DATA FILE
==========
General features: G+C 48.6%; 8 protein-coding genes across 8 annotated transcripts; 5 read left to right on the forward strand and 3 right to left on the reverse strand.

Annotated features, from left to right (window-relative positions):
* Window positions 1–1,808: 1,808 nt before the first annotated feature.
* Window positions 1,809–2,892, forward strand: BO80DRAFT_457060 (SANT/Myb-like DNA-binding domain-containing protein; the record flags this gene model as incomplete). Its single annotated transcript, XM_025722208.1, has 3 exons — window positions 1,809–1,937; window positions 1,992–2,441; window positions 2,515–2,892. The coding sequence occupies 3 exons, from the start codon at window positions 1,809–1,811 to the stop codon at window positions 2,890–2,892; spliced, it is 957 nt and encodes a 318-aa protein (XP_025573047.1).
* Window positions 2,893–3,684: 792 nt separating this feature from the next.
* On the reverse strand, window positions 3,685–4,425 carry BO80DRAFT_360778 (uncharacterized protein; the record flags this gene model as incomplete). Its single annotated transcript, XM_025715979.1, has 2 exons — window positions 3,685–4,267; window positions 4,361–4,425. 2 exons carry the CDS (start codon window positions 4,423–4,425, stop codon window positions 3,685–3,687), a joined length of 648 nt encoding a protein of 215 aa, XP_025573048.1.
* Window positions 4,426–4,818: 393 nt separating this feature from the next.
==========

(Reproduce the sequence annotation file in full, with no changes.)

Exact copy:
General features: G+C 48.6%; 8 protein-coding genes across 8 annotated transcripts; 5 read left to right on the forward strand and 3 right to left on the reverse strand.

Annotated features, from left to right (window-relative positions):
* Window positions 1–1,808: 1,808 nt before the first annotated feature.
* Window positions 1,809–2,892, forward strand: BO80DRAFT_457060 (SANT/Myb-like DNA-binding domain-containing protein; the record flags this gene model as incomplete). Its single annotated transcript, XM_025722208.1, has 3 exons — window positions 1,809–1,937; window positions 1,992–2,441; window positions 2,515–2,892. The coding sequence occupies 3 exons, from the start codon at window positions 1,809–1,811 to the stop codon at window positions 2,890–2,892; spliced, it is 957 nt and encodes a 318-aa protein (XP_025573047.1).
* Window positions 2,893–3,684: 792 nt separating this feature from the next.
* On the reverse strand, window positions 3,685–4,425 carry BO80DRAFT_360778 (uncharacterized protein; the record flags this gene model as incomplete). Its single annotated transcript, XM_025715979.1, has 2 exons — window positions 3,685–4,267; window positions 4,361–4,425. 2 exons carry the CDS (start codon window positions 4,423–4,425, stop codon window positions 3,685–3,687), a joined length of 648 nt encoding a protein of 215 aa, XP_025573048.1.
* Window positions 4,426–4,818: 393 nt separating this feature from the next.